OXFORD, MS (WMC-TV) - Thousands wanted tickets, but in the end, only a handful will gain entrance to the biggest event in the Mid-South this year.
After weeks of working, thousands of students waited Sunday to hear the names called in a drawing to see who would get to see Friday's presidential debate between candidates Barack Obama and John McCain.
Inside a giant tumbler were tickets, each with a name printed on it. Each ticket represented a student trying to get inside the debate hall Friday night.
Tonell Jones was one of them.
"It would be a great thing to witness," she said. "Great thing to tell my kinds about."
Just getting the opportunity took a lot of work. To get their hands on an entry ticket, student had to, among other things, attend a political seminar.
They could get up to five tickets. Jones collected all five.
"I didn't think I could do it all, but once I went to the first three, I knew I had to get them all," he said.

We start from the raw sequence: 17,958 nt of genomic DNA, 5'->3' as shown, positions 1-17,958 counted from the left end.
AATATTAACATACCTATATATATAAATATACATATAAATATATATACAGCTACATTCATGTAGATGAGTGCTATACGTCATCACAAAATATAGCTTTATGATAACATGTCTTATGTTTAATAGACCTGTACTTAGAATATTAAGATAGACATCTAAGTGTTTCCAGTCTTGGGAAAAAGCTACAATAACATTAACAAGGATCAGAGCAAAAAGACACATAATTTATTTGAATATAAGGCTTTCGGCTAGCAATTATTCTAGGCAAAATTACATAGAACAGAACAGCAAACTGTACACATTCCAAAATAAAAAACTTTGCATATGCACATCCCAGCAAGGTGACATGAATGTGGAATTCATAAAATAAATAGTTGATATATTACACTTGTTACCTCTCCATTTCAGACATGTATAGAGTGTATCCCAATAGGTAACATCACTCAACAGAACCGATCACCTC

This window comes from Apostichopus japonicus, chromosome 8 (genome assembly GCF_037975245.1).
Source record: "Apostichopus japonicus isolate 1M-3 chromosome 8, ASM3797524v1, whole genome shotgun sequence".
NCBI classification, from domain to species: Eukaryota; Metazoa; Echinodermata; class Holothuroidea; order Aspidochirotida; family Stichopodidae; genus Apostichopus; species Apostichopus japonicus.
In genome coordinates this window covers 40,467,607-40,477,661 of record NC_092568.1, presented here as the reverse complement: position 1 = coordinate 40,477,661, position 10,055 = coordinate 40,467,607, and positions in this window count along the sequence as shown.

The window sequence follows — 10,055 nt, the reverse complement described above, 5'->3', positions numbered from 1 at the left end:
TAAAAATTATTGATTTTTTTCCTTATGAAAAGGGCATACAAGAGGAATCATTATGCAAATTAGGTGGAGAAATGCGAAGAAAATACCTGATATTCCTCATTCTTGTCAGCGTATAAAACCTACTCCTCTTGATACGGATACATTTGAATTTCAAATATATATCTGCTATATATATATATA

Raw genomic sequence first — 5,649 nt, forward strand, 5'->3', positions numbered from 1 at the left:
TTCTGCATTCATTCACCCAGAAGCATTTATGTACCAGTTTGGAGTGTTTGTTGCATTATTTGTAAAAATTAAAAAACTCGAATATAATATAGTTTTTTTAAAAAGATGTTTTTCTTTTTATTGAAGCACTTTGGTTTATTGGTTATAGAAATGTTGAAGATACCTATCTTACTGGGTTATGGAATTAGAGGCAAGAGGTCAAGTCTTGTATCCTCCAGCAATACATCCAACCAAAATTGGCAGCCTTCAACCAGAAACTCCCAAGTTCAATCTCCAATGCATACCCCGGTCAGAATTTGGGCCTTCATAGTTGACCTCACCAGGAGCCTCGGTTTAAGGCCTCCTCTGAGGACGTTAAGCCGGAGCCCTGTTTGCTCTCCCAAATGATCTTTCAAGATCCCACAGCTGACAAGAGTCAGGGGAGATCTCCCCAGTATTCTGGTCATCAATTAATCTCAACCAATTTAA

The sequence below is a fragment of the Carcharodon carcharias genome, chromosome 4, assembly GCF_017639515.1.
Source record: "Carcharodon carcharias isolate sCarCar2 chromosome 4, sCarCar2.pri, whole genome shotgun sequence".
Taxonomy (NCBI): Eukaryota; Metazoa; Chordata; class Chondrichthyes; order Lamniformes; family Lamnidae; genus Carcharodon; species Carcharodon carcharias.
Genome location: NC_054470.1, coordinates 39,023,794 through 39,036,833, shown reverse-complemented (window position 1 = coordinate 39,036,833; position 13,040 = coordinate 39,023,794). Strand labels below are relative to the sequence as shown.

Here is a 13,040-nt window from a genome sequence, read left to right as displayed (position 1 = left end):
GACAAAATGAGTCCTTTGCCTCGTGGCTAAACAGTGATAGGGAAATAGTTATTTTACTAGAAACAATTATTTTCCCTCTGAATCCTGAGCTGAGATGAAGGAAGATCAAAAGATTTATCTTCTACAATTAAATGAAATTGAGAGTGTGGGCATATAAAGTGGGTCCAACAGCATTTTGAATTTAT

The first presidential debate with an African American as a major party nominee is made even more historic by being held at Ole Miss - a university nearly torn apart by racial tension 40 years ago.
"Not too long ago, James Meredith was walking though this area," freshman Lucas Jackson said.
"Like this building, we still bear the scars that tried to block James Meredith from these very doors," associated student body president Graham Purcell added.
Sunday, in front of that same building, instead of a riot to keep an African American out, a diverse crowd waited to see if they could get in to hear an African American in his first debate for president.
Even Sunday, Ole Miss officials still didn't know exactly how many student it would be able to allow inside the debate. Each winner of Sunday's drawing will go through an intensive background check before getting a ticket.